NHS IT in poor health

In London last week health secretary Alan Milburn announced another £85m for NHS IT and Microsoft's Bill Gates assured...

In London last week health secretary Alan Milburn announced another £85m for NHS IT and Microsoft's Bill Gates assured politicians and health administrators that IT will result in more accurate data. In the best of all possible worlds, maybe - but not in the UK today.

That £85m looks set to help screw up the NHS waiting lists and patient throughput more quickly than before, not less, because two fundamental principles are being ignored. First, garbage is going in unchecked, so compounded garbage is creating spurious statistics. Second, IT is being introduced to a system where the basic processes are ill-thought-out, and which is under pressure to achieve inappropriate or unattainable targets.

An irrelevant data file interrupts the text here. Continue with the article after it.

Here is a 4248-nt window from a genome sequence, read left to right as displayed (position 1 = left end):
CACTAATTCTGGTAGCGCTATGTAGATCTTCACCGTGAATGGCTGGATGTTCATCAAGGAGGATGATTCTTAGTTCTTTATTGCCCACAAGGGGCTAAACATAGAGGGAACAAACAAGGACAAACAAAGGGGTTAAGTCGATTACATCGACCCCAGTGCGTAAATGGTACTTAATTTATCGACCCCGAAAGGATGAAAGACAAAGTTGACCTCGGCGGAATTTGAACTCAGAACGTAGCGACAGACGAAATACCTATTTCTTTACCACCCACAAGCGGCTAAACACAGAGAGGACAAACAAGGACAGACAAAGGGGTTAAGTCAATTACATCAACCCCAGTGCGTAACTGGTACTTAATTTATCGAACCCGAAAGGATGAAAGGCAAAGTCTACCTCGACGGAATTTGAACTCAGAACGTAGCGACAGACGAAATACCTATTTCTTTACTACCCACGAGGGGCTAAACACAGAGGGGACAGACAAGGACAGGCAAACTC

There is also constant under-resourced, politically induced change. The NHS does not communicate well internally to create a common vision. According to a group of senior hospital doctors I met recently, no amount of computing will help until the fundamental problems have been ironed out. One practitioner told senior IT professionals last week that the best thing to reduce queues in his hospital would be for his computer systems to catch a virus and die, forcing administrators back to pen and ink.

When the £85m fails to produce results, IT managers will doubtless get the blame.

So much for progress.

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